Maintained by: NLnet Labs

Trusted upstream resolver

Woodworth, John R
Wed Nov 4 08:58:15 CET 2015

> -----Original Message-----
> From: Unbound-users [mailto:unbound-users-bounces at] On Behalf Of W.C.A. Wijngaards via Unbound-users
> Sent: Wednesday, November 04, 2015 2:15 AM
> To: unbound-users at
> Subject: Re: Trusted upstream resolver
> Hash: SHA1
> Hi Dave,
> On 11/03/2015 10:04 PM, Dave Warren via Unbound-users wrote:
> > On 2015-11-03 05:57, W.C.A. Wijngaards via Unbound-users wrote:
> >> No, there is no option to disable the CNAME checks.  The trust in the
> >> other nameserver is by the way not enough reason to have used such an
> >> option, it is protection against inserted spoofed packets here that
> >> has mandated the checks.
> >
> > I'm having trouble wrapping my head around this one, why are CNAMEs
> > different in regards to spoofing?
> Because of the spoof from Kaminsky; the CNAME can be abused.
> Basically, it uses the indirection of the CNAME to poison a different
> target than the one queried for and that enables a birthday-paradox exploit.
> I do not know how else to fix this, except worry that the future holds
> even more latency; for EDNS-option negotiation, for TCP and encryption
> handshakes...  You could forward the domain names that are troubling to a
> secondary cache, with a very large cache-min-ttl (and prefetch), so that
> they are resolved from cache, but that sounds hacky.

Dave, Wouter; Thanks for the feedback.  I guess I was looking for some sort
of hybrid proxy which would simply forward the client's request to an
upstream resolver acting as a stub and return the response back to its
clients as if it did the lookup itself.  This hybrid proxy would then
cache the results but since it thinks of itself as a stub resolver would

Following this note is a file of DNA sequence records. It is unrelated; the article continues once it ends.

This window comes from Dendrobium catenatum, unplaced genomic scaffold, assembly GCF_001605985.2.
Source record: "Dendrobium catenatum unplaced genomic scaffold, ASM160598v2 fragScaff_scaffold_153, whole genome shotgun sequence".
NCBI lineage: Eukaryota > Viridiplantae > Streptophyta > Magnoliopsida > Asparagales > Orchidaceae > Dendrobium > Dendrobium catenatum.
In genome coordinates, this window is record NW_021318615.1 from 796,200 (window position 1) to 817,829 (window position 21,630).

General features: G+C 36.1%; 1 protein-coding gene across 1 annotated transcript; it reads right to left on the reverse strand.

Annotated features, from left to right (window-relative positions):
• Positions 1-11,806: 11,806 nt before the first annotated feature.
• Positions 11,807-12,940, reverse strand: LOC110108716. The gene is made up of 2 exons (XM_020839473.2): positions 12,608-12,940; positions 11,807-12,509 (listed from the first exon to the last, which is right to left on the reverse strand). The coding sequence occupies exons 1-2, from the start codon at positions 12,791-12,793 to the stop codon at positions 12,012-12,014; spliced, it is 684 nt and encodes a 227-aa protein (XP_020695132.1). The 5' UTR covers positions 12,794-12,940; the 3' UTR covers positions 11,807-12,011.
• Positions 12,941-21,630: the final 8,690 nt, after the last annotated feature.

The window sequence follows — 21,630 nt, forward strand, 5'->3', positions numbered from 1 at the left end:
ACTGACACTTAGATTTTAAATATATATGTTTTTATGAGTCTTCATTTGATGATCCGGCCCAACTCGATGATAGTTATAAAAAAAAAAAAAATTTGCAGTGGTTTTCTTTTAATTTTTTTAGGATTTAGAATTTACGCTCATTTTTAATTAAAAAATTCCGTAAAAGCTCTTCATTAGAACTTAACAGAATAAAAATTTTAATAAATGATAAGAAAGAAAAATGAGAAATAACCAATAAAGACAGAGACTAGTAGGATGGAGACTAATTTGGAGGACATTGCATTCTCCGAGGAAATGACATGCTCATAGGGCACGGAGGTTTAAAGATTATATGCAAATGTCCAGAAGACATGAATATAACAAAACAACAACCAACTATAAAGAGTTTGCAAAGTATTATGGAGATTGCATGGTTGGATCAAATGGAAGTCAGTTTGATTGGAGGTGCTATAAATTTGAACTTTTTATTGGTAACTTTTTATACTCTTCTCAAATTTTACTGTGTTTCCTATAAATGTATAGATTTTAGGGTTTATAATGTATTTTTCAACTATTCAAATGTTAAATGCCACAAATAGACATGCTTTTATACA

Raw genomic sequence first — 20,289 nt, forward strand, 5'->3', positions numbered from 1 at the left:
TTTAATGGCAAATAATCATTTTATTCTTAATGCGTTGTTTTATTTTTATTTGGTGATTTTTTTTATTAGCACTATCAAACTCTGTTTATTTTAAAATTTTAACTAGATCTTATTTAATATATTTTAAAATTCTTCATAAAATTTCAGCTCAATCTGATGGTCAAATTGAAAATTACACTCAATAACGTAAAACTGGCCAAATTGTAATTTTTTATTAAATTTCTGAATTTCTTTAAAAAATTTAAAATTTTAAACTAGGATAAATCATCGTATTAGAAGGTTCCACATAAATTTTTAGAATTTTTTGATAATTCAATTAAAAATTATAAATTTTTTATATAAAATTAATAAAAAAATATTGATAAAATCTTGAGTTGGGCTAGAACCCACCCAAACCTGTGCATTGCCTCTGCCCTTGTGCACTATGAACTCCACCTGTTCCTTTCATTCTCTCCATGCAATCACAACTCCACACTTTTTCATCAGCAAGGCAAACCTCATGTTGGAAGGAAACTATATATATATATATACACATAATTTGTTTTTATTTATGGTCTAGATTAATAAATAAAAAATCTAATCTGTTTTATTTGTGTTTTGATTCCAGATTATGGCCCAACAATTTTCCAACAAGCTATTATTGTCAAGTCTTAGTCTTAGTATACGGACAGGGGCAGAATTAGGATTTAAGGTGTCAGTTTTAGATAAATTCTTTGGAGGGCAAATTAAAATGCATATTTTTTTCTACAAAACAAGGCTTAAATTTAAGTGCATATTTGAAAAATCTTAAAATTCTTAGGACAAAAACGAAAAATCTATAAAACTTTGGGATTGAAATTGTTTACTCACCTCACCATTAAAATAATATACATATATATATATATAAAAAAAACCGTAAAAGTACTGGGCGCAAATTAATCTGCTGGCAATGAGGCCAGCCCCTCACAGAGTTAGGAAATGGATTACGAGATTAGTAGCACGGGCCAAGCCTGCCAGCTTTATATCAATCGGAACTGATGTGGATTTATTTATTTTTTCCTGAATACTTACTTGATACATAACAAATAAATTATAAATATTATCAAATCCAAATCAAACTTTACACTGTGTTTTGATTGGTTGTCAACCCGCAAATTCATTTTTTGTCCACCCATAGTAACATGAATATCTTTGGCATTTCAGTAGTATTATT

not need to perform such tasks as CNAME validation itself as its upstream
nameserver already did this.

Prefetch may help with the overall issue but I keep circling back to the
one query/ one response model I have in my mind.  I have looked around
a bit and was really hoping unbound would be able to fit the need with
some something simple like a configuration option but looks like I will
need to continue with my investigation.

Thanks again,

> Best regards, Wouter
> >
> > I understand why the resolver wants to do sanity-checking, but are
> > these records more vulnerable to spoofing than in the general case of
> > trusting an upstream resolver implicitly?
> >
> >> Consider enabling prefetch: yes   (and prefetch-key: yes) in
> >> unbound.conf, for commonly asked queries that will make it prefetch a
> >> couple seconds before expiry to refresh the cache entry, and that
> >> should be enough to hide this latency for a larger number of queries.
> >
> > When I was in a similar situation a few months back, prefetching made
> > a *big* difference. However, only for names that are accessed by
> > multiple clients. There were cases where one client was frequently
> > accessing the same resource (but no others) and these still expired
> > without getting prefetched due to the client side caching.
> >
> > Such is life.
> >
> >> Another option, but less desirable, is cache-min-ttl where you can
> >> force entries to stay in the cache for a longer time (i.e.
> >> that CNAME was from a CDN with very short TTLs).
> >
> > Within a very reasonable ceiling. Perhaps 300 seconds might be the
> > largest cache-min-TTL that one might consider.
> >
> Version: GnuPG v1
> 964fm8EzKDDotmREKSMKuiNai/rTsmApSTs8o8a07m4wU8ttWKmOReZqYglUSXUn
> 4Q4qiHim+3g4V2pX4RmzJMH9/eEyacPoKsJkiDQCRybbdOF0x+DtJMjwlUOqluVn
> rKFBBJCW1GYmzM9Xkx/qfgnp9hR5ei62Wl4+6oZNYcKMmeO38VJXhFc8y+52OmU+
> fBh0iuWTLkw4IMrjk5t5YZnSQT/I4wlty65Hu8cFJaPbjWemQizq+fn2EkSNowD6
> gOcScmFbFBqrjhgJcxftnGFGoGFoGCgYTJMeTKGVfz3QRhu7BCoF4yMe3LeXEAWn
> xdH/wpXYvHJXh0inSH3bk06OBoNKCtmZZf2h8lpJ12z2dq43u5EN1V//XCOmOJ83
> U83XaDJv3PG9KFIRfLMLgbyhtPfug7LSrxEkfw1NxilSnRRTgL1M1JDNKBxP1dGM
> pXQ7ECt1yy2bOkZjr3bGiJ3l6Sv+pDsdGCkpbafs/SJmDDzirpmrUSeTvH+JBa2K
> N56pFmfHjwMZtlDxpx4sws9pAUu/vAAIlAwyRs4jmwWouifGlBzForhMYgJ4s9dC
> MkSVTNItsqTdYc0RbViR
> =VFH2
This communication is the property of CenturyLink and may contain confidential or privileged information. Unauthorized use of this communication is strictly prohibited and may be unlawful. If you have received this communication in error, please immediately notify the sender by reply e-mail and destroy all copies of the communication and any attachments.